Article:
Two University undergraduates, Ella Cheng ’16 and Tyler Rudolph ’16, as well as three alumni, Lucas Briger ’12, Anastasya Lloyd-Damnjanovic ’14 and Yung Yung (Rosy) Yang ’13 have received the Schwarzman Scholarship in its inaugural year.

The scholarship, funded by the co-founder and chairman of the investment firm Blackstone Group Stephen A. Schwarzman, will provide participants withthe funds for a one-year master’s degree at Tsinghua University in Beijing from 2016 to 2017. Each of the participants will receive a master's in global affairs,and will also have the choice to specialize in economics and business, international studies or public policy.

The scholarship program accepted 111 students this year, out of more than 3,000 applicants.

Robert Garris, the global director of admissions for Schwarzman Scholars, said thatthe selected students all expressed interest in learning about China and working in global policy. He noted that the group of students includes some who have never been to China and do not speak Mandarin, and others who have years of experience with Chinese culture. He also said that the students display a wide range of interests including finance, entrepreneurship, energy policy, health, education and poverty alleviation.

“What connects them to each other is their capacity as future leaders,” Garris said.

Yang said that she applied to the program because she wanted to gain an even more comprehensive educational experience and maximize her exposure to the world. She noted that she had received her education from many different parts of the world, having grown up in Hong Kong, gone to college in New Jersey and studied abroad in Oxford and in Ishikawa, Japan.

Lloyd-Damnjanovic, who is currently pursuing a master’s degree at the University of Oxford, noted that although she had studied foreign affairs for quite a while, she developed an interest in Chinese foreign policy while learning about power transition theory at Oxford. Power transition theory thinks of global politics as a hierarchy of nations that cooperate and compete with each other to various extents.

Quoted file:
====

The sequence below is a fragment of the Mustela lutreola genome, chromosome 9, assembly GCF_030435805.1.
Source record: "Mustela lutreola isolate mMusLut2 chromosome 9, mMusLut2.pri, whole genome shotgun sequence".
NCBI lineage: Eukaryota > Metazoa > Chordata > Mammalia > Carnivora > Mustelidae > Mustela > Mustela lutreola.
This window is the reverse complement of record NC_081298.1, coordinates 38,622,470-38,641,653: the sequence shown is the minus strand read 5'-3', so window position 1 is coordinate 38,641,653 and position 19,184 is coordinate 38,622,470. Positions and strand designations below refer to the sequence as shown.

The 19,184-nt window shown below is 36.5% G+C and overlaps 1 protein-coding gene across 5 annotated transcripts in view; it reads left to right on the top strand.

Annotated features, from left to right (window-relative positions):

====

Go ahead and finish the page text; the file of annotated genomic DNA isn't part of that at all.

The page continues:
Lloyd-Damnjanovic is a former news editor for The Daily Princetonian.

“I wondered not just whether China’s rise would lead to conflict with the United States, but also whether it could lead to cooperation, new international organizations or even altered international norms,” Lloyd-Damnjanovic said. “I'm hoping my study in China will help me find the answers to these questions.”

She added that she is very excited by the impressive academic resources available to Schwarzman scholars at Tsinghua, and that what she finds most exciting about the program is the prospect of interacting with intelligent, ambitious people from around the world who can offer perspectives on the role China will play in the 21st century.

Briger explained that he initially wanted to be a Schwarzman Scholar because he’s currently the director of the business development team for a natural resources company in the United Kingdom, and he thought that learning and being in China would be incredibly relevant to his business, considering that the country is currently one of the biggest investors in new sustainable energy. He said he is grateful that he will, on a day-to-day basis, be able to directly apply what he is learning in the classroom to his line of work.

“Mr. Schwarzman’s vision is very prescient as we go on in our careers,” Briger said.

Noting that the only time she went back to her country of origin was for the Princeton in Beijing program, Cheng pursue a master’s degree in China because she wanted to reconnect with her family and history there. She said that being able to deepen her understanding of Chinese culture will aid her in fulfilling her ambition to bridge American and Chinese relations.

Cheng is a former staff writer for the ‘Prince.’

She added that the program contains a very unique curriculum that intends to capacitate attendees with leadership skills and a comprehensive understanding of China’s relations with the rest of the world.

Rudolph said that while he is not set on the idea of working in or with China in the future, he is interested in entrepreneurship and innovation, and that exposure to these aspects of society in the developing market of China would help him get to the forefront of sectors.

“I’m especially excited to meet the other people who I’m going to be there with. Reading through everybody’s biographies, they all seem like a very passionate and interesting group of people, and I’m excited to put myself in that environment,” he added. “I’m also looking forward to being in Asia for a year and exploring this really amazing place.”

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